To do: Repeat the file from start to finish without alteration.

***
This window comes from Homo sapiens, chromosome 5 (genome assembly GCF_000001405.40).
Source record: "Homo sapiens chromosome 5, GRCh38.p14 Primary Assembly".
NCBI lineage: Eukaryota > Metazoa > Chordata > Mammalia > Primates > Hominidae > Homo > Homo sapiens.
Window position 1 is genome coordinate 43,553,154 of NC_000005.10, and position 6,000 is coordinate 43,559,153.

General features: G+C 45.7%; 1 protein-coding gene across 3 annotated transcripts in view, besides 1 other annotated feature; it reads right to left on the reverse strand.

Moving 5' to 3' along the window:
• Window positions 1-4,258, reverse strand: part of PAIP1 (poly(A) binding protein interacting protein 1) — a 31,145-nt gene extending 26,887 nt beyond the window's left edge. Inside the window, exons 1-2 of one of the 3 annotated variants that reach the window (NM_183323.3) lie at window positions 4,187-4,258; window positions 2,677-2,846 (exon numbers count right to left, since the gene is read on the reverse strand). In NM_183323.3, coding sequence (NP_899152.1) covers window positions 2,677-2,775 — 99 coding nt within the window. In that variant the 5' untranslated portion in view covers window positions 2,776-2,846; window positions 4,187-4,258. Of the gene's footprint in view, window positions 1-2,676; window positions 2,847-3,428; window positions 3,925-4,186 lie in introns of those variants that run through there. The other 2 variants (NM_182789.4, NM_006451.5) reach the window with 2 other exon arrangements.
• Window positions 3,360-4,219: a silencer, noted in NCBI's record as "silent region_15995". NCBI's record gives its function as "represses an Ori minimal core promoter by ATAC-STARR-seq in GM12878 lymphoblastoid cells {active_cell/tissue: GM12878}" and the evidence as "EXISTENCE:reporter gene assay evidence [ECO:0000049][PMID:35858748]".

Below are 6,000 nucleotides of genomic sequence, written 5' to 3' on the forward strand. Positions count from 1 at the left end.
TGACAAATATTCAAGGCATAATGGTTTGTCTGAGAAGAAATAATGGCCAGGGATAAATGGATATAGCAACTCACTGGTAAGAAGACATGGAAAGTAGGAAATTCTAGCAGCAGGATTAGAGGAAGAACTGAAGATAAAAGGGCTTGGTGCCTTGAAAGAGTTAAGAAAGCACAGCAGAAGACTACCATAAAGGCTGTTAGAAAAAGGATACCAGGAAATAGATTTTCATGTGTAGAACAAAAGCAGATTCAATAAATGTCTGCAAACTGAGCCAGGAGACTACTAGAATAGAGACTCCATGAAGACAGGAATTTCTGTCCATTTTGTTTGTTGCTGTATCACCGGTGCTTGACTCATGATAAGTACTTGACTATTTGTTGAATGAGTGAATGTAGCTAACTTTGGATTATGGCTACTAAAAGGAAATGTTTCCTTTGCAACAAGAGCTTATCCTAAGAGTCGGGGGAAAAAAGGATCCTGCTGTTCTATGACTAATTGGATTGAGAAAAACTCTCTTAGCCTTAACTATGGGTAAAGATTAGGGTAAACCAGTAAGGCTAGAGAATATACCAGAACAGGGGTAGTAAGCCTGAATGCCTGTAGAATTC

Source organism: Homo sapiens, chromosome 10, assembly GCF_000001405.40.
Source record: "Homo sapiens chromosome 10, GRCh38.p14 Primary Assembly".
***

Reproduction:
This window comes from Homo sapiens, chromosome 5 (genome assembly GCF_000001405.40).
Source record: "Homo sapiens chromosome 5, GRCh38.p14 Primary Assembly".
NCBI lineage: Eukaryota > Metazoa > Chordata > Mammalia > Primates > Hominidae > Homo > Homo sapiens.
Window position 1 is genome coordinate 43,553,154 of NC_000005.10, and position 6,000 is coordinate 43,559,153.

General features: G+C 45.7%; 1 protein-coding gene across 3 annotated transcripts in view, besides 1 other annotated feature; it reads right to left on the reverse strand.

Moving 5' to 3' along the window:
• Window positions 1-4,258, reverse strand: part of PAIP1 (poly(A) binding protein interacting protein 1) — a 31,145-nt gene extending 26,887 nt beyond the window's left edge. Inside the window, exons 1-2 of one of the 3 annotated variants that reach the window (NM_183323.3) lie at window positions 4,187-4,258; window positions 2,677-2,846 (exon numbers count right to left, since the gene is read on the reverse strand). In NM_183323.3, coding sequence (NP_899152.1) covers window positions 2,677-2,775 — 99 coding nt within the window. In that variant the 5' untranslated portion in view covers window positions 2,776-2,846; window positions 4,187-4,258. Of the gene's footprint in view, window positions 1-2,676; window positions 2,847-3,428; window positions 3,925-4,186 lie in introns of those variants that run through there. The other 2 variants (NM_182789.4, NM_006451.5) reach the window with 2 other exon arrangements.
• Window positions 3,360-4,219: a silencer, noted in NCBI's record as "silent region_15995". NCBI's record gives its function as "represses an Ori minimal core promoter by ATAC-STARR-seq in GM12878 lymphoblastoid cells {active_cell/tissue: GM12878}" and the evidence as "EXISTENCE:reporter gene assay evidence [ECO:0000049][PMID:35858748]".

Below are 6,000 nucleotides of genomic sequence, written 5' to 3' on the forward strand. Positions count from 1 at the left end.
TGACAAATATTCAAGGCATAATGGTTTGTCTGAGAAGAAATAATGGCCAGGGATAAATGGATATAGCAACTCACTGGTAAGAAGACATGGAAAGTAGGAAATTCTAGCAGCAGGATTAGAGGAAGAACTGAAGATAAAAGGGCTTGGTGCCTTGAAAGAGTTAAGAAAGCACAGCAGAAGACTACCATAAAGGCTGTTAGAAAAAGGATACCAGGAAATAGATTTTCATGTGTAGAACAAAAGCAGATTCAATAAATGTCTGCAAACTGAGCCAGGAGACTACTAGAATAGAGACTCCATGAAGACAGGAATTTCTGTCCATTTTGTTTGTTGCTGTATCACCGGTGCTTGACTCATGATAAGTACTTGACTATTTGTTGAATGAGTGAATGTAGCTAACTTTGGATTATGGCTACTAAAAGGAAATGTTTCCTTTGCAACAAGAGCTTATCCTAAGAGTCGGGGGAAAAAAGGATCCTGCTGTTCTATGACTAATTGGATTGAGAAAAACTCTCTTAGCCTTAACTATGGGTAAAGATTAGGGTAAACCAGTAAGGCTAGAGAATATACCAGAACAGGGGTAGTAAGCCTGAATGCCTGTAGAATTC

Source organism: Homo sapiens, chromosome 10, assembly GCF_000001405.40.
Source record: "Homo sapiens chromosome 10, GRCh38.p14 Primary Assembly".